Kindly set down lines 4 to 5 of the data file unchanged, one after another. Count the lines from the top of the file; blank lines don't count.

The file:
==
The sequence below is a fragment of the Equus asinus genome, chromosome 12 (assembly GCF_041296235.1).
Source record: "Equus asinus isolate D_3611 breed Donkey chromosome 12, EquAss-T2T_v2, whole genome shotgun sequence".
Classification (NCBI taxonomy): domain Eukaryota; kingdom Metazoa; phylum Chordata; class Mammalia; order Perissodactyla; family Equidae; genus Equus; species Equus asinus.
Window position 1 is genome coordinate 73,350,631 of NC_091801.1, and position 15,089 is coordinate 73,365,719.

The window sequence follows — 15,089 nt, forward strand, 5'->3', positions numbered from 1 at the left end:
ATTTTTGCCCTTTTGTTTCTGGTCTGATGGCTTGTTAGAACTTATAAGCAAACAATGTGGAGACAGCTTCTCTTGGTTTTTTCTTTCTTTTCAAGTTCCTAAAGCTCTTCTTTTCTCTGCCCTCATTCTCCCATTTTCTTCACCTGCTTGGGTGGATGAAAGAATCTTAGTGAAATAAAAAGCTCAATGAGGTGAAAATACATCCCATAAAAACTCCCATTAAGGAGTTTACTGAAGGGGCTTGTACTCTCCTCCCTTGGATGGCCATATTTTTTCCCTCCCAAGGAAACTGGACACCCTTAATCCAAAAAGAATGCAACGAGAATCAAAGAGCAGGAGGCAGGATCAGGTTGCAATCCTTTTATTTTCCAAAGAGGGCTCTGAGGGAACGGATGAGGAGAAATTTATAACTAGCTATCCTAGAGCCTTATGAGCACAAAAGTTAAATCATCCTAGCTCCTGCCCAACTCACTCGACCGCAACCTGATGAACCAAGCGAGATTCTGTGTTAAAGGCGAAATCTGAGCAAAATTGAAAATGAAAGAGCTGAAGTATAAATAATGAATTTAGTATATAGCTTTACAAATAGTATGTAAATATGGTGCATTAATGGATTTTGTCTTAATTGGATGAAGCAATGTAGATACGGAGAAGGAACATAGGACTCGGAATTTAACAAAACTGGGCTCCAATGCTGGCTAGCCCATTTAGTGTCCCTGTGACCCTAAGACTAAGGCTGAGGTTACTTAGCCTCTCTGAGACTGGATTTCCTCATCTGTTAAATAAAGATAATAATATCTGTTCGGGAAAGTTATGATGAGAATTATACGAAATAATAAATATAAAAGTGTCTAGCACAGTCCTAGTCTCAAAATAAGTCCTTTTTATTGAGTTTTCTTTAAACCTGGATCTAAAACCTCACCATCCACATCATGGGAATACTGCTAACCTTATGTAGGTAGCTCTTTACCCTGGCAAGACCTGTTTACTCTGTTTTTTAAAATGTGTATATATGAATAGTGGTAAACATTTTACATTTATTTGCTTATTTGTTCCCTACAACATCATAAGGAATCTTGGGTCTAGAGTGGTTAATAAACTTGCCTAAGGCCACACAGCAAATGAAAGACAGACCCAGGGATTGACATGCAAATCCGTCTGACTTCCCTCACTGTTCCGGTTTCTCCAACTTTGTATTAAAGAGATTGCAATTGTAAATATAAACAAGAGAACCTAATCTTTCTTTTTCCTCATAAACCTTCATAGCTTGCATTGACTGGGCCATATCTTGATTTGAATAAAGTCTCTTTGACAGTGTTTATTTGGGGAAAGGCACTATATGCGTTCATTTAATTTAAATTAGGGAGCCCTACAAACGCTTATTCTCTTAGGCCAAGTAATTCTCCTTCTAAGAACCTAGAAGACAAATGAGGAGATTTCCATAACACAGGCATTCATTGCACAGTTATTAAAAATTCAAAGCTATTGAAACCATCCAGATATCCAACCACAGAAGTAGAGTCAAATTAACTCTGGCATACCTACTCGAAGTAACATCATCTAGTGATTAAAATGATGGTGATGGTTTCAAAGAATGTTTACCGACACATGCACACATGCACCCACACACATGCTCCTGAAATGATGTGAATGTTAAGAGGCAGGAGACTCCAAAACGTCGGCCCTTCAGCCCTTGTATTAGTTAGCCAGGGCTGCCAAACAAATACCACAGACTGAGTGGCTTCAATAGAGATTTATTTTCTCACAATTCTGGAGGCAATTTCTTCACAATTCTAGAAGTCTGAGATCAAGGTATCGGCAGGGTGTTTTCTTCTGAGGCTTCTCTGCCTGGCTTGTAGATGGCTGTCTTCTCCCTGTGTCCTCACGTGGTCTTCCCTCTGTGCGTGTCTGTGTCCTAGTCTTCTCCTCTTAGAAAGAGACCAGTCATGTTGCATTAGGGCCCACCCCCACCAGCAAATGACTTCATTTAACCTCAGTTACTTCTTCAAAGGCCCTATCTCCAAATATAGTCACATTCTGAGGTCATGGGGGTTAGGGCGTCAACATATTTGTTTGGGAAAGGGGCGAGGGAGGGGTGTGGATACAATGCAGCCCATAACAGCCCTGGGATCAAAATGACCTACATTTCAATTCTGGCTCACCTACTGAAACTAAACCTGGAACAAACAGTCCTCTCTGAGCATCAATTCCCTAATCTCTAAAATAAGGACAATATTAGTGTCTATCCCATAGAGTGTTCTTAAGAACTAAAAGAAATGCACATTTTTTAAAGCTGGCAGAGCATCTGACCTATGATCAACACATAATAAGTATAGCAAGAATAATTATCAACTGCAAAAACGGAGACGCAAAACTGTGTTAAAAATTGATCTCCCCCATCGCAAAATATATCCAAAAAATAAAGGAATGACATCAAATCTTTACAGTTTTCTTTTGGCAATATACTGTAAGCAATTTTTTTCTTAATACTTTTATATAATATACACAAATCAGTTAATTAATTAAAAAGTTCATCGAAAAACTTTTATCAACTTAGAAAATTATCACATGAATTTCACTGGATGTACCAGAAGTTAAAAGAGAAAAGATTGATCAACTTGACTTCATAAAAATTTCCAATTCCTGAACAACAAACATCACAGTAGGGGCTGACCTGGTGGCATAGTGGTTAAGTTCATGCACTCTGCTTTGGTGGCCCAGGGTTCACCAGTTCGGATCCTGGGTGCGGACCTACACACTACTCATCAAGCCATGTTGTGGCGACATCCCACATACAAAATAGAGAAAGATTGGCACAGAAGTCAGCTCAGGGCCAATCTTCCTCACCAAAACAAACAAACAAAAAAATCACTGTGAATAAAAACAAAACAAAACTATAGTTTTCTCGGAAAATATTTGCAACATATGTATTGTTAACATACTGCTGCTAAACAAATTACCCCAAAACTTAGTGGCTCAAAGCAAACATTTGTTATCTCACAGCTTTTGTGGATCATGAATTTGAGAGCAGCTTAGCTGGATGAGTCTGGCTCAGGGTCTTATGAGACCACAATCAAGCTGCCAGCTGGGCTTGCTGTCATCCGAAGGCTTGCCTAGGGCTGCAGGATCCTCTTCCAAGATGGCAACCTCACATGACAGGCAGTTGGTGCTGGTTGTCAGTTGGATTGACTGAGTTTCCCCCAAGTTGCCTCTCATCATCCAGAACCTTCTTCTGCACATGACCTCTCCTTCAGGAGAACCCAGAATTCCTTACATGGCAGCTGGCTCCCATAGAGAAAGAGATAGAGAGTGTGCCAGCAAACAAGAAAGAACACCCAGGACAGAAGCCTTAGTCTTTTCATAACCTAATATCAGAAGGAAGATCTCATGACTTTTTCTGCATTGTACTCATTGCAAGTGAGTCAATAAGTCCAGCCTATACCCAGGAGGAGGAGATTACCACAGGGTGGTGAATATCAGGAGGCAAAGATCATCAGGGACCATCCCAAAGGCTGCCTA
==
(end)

Window position 1 is genome coordinate 73,350,631 of NC_091801.1, and position 15,089 is coordinate 73,365,719.

The window sequence follows — 15,089 nt, forward strand, 5'->3', positions numbered from 1 at the left end: